Those Walton billionaires, sons and daughters of Sam, are bankrolling a number of controversial actions such as school “reform” efforts in Los Angeles.

Still, my personal antipathy has less to do with any of that than the one and only time I went to Walmart willingly. It was the autumn of 1994. I had just had a painful romantic breakup, and I needed a bunch of household items. Someone said that I should go to Walmart, which had opened only the year before in our area.

I took the bus out to the locale and started filling the shopping cart. I went home with several bags of stuff. It wasn’t until I got home that I realized that I was missing a bag. I called Walmart, and they found my missing merchandise at the register. It was too late to take the bus back to Walmart, but I said I would return the following day.

The next afternoon, I arrived at Walmart and waited for someone to get my bag from the manager’s office, where I was told my stuff would be. After at least a half-hour, I was told they couldn’t find my bag. But I could go back through the store and get the stuff again.

Now I hated going through the store the first time. Going through a second time, trying to find the SPECIFIC items I had purchased the day before was really difficult. The first time, I was just going up and down the aisles; this time, I had to try to match my previous purchases in terms of size and brand, and price; what a pain! I’ve never shopped there, or any Walmart, willingly since, as I find it too big for my taste.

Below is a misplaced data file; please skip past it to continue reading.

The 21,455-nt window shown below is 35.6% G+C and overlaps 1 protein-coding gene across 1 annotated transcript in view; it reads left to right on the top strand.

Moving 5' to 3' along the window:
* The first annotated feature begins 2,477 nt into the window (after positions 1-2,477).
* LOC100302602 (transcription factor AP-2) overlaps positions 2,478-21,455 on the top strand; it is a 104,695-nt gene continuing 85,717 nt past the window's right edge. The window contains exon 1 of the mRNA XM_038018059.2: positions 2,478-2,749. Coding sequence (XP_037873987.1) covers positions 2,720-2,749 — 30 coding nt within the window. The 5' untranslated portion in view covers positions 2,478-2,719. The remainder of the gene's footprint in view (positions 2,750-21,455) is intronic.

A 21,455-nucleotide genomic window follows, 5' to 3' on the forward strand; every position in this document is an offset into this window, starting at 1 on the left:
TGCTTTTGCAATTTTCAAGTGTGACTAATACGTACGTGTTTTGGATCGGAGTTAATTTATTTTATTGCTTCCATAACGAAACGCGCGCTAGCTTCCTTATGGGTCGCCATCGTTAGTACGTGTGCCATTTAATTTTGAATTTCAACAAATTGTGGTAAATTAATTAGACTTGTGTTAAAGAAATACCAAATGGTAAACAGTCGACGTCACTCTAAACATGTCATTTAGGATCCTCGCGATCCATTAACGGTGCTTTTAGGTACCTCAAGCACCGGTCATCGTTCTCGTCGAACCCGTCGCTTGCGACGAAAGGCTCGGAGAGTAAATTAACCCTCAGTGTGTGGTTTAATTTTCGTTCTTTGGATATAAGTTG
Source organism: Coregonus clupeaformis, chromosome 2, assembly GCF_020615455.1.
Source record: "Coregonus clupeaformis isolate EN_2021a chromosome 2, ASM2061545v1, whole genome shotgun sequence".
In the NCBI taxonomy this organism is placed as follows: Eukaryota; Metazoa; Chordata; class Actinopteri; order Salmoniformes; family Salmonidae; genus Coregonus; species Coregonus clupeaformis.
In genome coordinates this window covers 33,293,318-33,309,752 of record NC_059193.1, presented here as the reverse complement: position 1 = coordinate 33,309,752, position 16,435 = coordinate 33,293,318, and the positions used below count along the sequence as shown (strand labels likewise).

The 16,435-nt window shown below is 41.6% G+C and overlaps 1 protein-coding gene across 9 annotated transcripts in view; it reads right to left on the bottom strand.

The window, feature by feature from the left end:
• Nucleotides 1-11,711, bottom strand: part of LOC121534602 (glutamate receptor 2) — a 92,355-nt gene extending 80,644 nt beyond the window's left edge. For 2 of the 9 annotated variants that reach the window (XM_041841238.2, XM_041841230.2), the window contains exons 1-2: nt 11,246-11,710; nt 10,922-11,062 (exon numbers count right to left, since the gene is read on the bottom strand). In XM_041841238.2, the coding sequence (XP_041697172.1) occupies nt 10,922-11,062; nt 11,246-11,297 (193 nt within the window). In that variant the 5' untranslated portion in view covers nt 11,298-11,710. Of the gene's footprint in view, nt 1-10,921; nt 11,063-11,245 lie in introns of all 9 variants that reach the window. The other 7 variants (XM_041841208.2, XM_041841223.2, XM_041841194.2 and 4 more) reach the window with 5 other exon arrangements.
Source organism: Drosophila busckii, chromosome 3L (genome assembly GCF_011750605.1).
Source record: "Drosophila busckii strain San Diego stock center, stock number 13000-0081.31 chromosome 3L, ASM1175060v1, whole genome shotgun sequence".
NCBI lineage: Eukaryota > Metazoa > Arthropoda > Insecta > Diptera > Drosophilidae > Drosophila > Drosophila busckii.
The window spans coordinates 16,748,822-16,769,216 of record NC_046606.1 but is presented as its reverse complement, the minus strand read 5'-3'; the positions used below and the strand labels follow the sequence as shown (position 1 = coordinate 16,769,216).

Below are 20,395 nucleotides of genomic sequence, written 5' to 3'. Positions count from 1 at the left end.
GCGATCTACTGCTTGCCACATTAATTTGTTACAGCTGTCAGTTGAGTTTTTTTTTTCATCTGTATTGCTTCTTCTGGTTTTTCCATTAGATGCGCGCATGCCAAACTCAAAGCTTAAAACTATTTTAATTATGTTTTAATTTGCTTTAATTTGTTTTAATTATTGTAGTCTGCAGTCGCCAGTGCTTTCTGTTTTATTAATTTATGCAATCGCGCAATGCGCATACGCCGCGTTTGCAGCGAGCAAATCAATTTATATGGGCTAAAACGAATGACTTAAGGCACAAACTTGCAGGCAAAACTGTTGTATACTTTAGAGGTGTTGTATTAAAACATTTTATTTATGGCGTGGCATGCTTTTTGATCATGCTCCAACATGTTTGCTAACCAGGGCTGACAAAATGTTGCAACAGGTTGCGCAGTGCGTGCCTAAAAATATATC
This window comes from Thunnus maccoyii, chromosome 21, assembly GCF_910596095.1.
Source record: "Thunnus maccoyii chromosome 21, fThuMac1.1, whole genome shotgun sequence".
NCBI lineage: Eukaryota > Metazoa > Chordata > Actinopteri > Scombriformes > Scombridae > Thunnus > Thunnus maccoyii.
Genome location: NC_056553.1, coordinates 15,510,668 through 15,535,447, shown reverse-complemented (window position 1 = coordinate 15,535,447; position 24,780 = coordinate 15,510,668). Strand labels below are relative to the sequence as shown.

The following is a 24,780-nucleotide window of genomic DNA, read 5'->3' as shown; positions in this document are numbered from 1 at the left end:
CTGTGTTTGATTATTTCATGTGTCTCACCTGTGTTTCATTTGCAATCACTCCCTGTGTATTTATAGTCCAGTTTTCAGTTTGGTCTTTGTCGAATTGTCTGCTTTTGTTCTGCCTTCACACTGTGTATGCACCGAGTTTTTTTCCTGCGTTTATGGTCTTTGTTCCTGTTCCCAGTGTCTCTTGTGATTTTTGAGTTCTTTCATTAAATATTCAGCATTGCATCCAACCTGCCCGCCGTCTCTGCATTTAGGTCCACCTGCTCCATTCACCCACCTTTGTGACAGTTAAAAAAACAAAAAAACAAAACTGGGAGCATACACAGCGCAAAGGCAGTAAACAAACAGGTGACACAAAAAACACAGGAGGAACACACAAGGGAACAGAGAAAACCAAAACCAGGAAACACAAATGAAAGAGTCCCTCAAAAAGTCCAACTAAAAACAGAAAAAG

And to answer the question of a hyphen or no hyphen in the name: Wal-Mart Stores, Inc. (NYSE: WMT) [is] branded as Walmart.
A unified theory of shoving.

ABC Wednesday – Round 13

Reacting badly to “door busters”

The intrusion of shopping on the previously perfect holiday of Thanksgiving infuriates me.

Apparently, I have an almost irrational loathing for the phrase “door busters.” I’ve heard it before, but this season, it is so pervasive, even though I rarely watch live TV. Just talking about it with someone at work, I’m told I spoke of the word VERY LOUDLY.

It’s the idea that, in order to be a good consumer, one needs to aggressively bash in the store’s entryway. Having to fight the crowd to buy “stuff” that may be on sale seems, well, unseemly.

I have gone to Black Friday sales but once, at the insistence of relatives; not only did I despise being stuck in the crowds, none of the items I ostensibly went to purchase were still available at 8 a.m. There’s not even a guarantee that Black Friday sales are such great deals.

The intrusion of shopping on the previously perfect holiday of Thanksgiving infuriates me. The store opening on Thursday at 8 or 9 p.m. means that some underpaid folks have to push themselves away from family and friends to serve frenetic shoppers. That is unless the workers decide to strike.